ATA Show truck
Only at ATA: A blood-soaked pickup truck in the parking lot of the Kentucky Expo Center

If you are heavily into archery, you’ll be jealous of where the staff got to hang out yesterday: the 19th annual Archery Trade Association trade show (ATA Show) in Louisville.

The ATA show is a trade-only show where dealers meet with archery manufacturers to preview the latest offerings, check out the old favorites and write up sales orders for the coming year.  Chances are good that wherever you purchase your archery equipment, the order was written during the ATA show.

Oh yes, they also allow that scurrilous class of vermin known as “outdoor media” to stalk the show aisles.

If the thought of reading the latest bow hunting magazine or catalog makes your palms sweaty with anticipation, you’d likely pass out cold after walking through the doors of the Kentucky Expo Center.  To say it is a wonderland of archery would be a minor understatement.

During our visit, aside from running into several old friends and making new acquaintances, we stumbled across several things that might interest WildIndiana readers.

Need a life-sized Bigfoot target?
Need a life-sized Bigfoot target?

First, in general terms, the general industry arms race toward lighter, more complex bows continues, though it seems fewer new models were introduced this year.  It does appear, however, that the non-shooting accessory market was more robust than ever so if you need an electronic game-tracking arrow, scent-dispensing broadheads, a bow stabilizer that includes integral MIL-STD-1913 (Picatenny) rail or tree steps that appear to be some type of shelf mushroom, they’ll be available in the shops in 2016.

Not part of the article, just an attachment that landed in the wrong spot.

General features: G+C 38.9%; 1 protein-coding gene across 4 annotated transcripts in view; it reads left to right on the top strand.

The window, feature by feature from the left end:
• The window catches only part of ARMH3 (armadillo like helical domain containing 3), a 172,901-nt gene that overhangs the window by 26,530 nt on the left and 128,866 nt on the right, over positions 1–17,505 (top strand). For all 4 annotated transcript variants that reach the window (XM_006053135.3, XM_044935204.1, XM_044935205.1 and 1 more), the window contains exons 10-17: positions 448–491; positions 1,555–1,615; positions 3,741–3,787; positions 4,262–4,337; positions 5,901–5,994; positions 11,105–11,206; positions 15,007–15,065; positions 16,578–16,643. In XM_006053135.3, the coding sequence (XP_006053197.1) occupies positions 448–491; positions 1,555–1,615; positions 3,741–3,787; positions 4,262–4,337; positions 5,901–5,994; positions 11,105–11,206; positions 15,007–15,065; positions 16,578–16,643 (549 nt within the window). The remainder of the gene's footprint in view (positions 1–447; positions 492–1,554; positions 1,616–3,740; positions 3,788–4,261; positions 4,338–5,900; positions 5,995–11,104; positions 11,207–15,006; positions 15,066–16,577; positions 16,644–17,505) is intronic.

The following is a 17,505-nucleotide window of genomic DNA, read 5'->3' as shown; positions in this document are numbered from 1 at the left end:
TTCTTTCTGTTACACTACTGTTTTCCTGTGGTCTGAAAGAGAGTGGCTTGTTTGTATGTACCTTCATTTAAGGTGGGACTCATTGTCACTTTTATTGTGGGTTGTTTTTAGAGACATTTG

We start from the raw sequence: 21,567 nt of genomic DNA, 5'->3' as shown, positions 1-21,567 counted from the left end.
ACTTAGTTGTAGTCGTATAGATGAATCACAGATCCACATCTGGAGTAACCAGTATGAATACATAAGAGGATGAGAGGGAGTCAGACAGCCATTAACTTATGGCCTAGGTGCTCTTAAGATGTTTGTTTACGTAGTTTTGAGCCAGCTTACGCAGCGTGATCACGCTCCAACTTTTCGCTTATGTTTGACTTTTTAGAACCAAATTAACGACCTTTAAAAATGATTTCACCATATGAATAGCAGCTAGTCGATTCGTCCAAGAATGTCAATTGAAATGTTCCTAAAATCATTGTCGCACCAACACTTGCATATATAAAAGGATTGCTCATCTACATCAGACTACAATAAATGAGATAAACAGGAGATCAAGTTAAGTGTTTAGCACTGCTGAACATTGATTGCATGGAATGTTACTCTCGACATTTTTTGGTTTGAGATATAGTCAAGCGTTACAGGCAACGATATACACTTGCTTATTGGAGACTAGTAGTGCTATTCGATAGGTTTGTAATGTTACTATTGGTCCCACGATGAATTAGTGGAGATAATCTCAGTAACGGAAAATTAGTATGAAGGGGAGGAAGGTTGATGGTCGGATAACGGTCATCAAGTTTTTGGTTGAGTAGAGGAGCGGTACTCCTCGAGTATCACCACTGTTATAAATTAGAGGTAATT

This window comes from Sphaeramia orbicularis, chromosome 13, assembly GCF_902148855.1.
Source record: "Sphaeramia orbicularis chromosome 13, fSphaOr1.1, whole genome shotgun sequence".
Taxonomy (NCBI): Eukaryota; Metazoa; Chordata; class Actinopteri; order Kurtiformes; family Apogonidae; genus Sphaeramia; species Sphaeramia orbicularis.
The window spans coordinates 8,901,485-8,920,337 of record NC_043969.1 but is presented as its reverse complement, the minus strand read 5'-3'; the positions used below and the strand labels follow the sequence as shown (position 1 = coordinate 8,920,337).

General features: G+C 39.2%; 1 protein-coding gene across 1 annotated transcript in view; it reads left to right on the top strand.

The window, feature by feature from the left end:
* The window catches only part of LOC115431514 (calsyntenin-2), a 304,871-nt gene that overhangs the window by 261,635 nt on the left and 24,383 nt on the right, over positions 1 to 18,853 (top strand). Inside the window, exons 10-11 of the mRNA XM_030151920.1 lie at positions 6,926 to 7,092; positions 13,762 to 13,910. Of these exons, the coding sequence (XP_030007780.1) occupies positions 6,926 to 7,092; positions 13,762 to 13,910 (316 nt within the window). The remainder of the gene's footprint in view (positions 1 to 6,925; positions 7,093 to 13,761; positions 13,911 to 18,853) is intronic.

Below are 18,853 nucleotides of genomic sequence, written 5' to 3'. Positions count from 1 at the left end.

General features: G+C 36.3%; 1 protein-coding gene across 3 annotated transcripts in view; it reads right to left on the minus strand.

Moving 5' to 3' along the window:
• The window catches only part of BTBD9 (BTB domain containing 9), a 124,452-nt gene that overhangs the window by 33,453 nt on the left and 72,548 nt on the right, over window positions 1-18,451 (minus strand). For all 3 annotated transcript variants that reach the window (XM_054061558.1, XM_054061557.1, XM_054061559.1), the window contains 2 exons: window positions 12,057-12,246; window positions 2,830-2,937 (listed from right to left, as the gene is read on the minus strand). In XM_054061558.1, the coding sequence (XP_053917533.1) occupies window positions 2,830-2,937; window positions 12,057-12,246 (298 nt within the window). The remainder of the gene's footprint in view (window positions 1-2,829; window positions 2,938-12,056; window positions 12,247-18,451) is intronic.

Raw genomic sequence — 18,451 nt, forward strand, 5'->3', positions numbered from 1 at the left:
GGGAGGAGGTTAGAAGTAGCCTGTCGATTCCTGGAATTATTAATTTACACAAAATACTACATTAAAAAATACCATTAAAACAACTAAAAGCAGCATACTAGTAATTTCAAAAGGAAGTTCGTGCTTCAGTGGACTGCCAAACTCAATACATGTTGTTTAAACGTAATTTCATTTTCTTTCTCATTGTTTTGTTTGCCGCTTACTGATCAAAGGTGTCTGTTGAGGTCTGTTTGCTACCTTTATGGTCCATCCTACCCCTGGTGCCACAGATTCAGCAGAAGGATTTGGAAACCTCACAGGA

Of course, the increasing “militarization” of hunting continues, leaving a curmudgeonly website publisher to wonder aloud several times “are we supposed to be enjoying a contemplative outdoor pursuit or are the deer shooting back now?”  Said publisher got many strange looks.

Regardless, we’ll share a few of our field notes that readers might find interesting.   The current plan is to conduct further testing and reviews of several products but until such a time, we’ll wet your whistle with this preview-

xpioneer-airbow-profile.png.pagespeed.ic.Ofp38k8UqTCrosman Pioneer Airbow– One of the most talked-about new products at the show was the Airbow; this is a revolutionary, rather than evolutionary, weapon.

Unveiled by Crosman at Louisville, this is the first practical air rifle that shoots full size arrows.

Powered by 3000 psi of compressed air from a small pony tank or hand pump, the gun will shoot full-sized Airbow arrows at 450 feet per second with exceptional accuracy.  It is light, quick to load, operates very much like a regular firearm, is very consistent from shot-to-shot and is considered much faster, simpler and safer to fire than a crossbow.  Crosman spokesman Jim Shockey has been filmed taking an American Bison with the weapon.

The downsides?  It isn’t legal for big-game hunting in Indiana (yet), it’s not especially quiet (it sounds like a .22 short) and the price point is $999 (though you can pre-order now for $849; the price will also likely be cheaper “on the street” when finally available through retailers.)

For more information:

hunter-trauma-kit-smallTMS Outdoors Hunter’s Trauma Kits- These products are a great idea whose time has come.  As a bit of background: the U.S. Military learned during the War on Terror that soldiers were often dying on the battlefield from massive bleeding that could have been controlled by the quick application of a tourniquet.  Now, every soldier, sailor, airman and Marine is issued a tourniquet along with other trauma gear.  This has significantly reduced the death rate from these “serious but survivable” injuries.

Law enforcement officers have realized they face similar circumstances and now tourniquets and “blow out kits” are making their way into squad cars across America.  As many military members and cops are also hunters, the next step was obvious: blow-out kits for hunters.